Thoughtful, detailed coverage of the Mac, iPhone, and iPad, plus the best-selling Take Control ebooks.

 

 

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Syslogd Overwhelming Your Computer?

If your Leopard (Mac OS X 10.5) system is unexpectedly sluggish, logging might be the culprit. Run Activity Monitor (Applications/Utilities/ folder), and click the CPU column twice to get it to show most to least activity. If syslogd is at the top of the list, there's a fix. Syslogd tracks informational messages produced by software and writes them to the asl.db, a file in your Unix /var/log/ directory. It's a known problem that syslogd can run amok. There's a fix: deleting the asl.db file.

Launch Terminal (from the same Utilities folder), and enter these commands exactly as written, entering your administrative password when prompted:

sudo launchctl stop com.apple.syslogd

sudo rm /var/log/asl.db

sudo launchctl start com.apple.syslogd

Your system should settle down to normal. For more information, follow the link.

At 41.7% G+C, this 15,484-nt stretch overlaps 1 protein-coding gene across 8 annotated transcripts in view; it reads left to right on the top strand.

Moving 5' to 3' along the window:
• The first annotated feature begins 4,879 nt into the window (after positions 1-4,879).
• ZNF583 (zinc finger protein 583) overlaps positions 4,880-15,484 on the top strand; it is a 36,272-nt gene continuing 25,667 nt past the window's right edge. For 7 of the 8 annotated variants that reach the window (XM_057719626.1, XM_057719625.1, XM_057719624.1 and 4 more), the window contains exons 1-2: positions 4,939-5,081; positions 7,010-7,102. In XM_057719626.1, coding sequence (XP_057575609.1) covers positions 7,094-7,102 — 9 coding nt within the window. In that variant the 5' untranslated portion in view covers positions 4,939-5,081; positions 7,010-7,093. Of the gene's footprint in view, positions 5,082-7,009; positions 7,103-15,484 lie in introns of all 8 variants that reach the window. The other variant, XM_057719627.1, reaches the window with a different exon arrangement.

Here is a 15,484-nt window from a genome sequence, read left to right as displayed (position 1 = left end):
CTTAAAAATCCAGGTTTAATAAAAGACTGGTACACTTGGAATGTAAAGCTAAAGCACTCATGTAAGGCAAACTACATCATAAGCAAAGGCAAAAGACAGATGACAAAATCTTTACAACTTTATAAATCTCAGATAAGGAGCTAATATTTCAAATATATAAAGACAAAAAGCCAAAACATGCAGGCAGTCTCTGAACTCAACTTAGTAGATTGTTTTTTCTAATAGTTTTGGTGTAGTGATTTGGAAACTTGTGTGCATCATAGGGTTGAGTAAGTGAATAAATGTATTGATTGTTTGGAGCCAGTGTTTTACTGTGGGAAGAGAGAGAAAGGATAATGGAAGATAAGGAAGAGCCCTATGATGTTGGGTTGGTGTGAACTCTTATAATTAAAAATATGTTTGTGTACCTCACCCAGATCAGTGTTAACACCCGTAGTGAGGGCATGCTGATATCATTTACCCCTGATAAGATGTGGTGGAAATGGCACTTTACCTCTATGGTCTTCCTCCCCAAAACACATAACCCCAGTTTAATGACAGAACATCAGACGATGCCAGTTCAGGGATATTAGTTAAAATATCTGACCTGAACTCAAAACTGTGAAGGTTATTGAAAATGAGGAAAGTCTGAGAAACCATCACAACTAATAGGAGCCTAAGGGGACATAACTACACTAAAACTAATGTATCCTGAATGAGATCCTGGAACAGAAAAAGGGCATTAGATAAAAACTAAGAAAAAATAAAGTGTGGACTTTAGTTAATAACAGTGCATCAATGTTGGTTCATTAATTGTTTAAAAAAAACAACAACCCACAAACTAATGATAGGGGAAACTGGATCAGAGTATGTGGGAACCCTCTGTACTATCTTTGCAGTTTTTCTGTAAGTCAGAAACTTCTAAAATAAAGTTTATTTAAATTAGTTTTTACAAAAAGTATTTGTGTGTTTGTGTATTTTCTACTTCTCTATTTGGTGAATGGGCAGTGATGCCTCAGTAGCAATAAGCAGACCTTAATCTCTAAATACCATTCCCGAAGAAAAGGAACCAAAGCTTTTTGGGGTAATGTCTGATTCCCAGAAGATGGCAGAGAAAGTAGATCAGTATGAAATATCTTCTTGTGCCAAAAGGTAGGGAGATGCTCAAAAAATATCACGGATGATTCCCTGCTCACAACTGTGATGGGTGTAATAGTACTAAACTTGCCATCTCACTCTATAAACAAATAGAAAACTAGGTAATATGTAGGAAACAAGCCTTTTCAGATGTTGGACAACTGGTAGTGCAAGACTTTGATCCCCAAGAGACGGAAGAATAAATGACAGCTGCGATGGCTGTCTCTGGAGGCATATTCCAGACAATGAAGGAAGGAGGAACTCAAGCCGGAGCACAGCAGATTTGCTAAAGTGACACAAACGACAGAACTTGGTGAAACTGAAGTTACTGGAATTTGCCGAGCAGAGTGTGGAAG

Visit Discussion of syslogd problem at Smarticus

 
 

New 24-inch Cinema Display Goes LED, Gets Hydra Cable

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At last week's media event, Apple introduced the new 24-inch LED Cinema Display, the first Apple external display to feature LED backlighting, a trend that Apple embarked on in 2007 as a way of eliminating the mercury used in fluorescent lamps. Most importantly, Apple is aiming the LED Cinema Display at laptop owners (clever as we are, it's pretty obvious by Apple's tagline, "The first display made precisely for a MacBook"). To live up to that claim, Apple outfitted the LED Cinema Display with an iSight camera, a microphone, a 2.1 stereo speaker system, and a special cable with three connectors: USB, Mini DisplayPort, and MagSafe through which you can power your notebook. It also features three self-powered USB ports - all of which are enabled upon plugging the USB connector into your laptop, but which continue to provide power to an iPod, iPhone, printer, or camera even when the laptop isn't connected.

Unfortunately, the new display appears to be compatible only with the new MacBook, MacBook Air, and MacBook Pro that are equipped with the Mini DisplayPort, according to Apple's specifications page.

As with the previous model, the 24-inch LED Cinema Display has a 1920 by 1200 resolution, and will be priced at $899 when it ships in early November 2008.

Although not as prominently featured on Apple's Web site, the existing line of Apple Cinema Displays (30-inch, 23-inch, and 20-inch) are still available and unchanged. Hopefully, we'll see a transition to the LED style at Macworld Expo or soon after.

 

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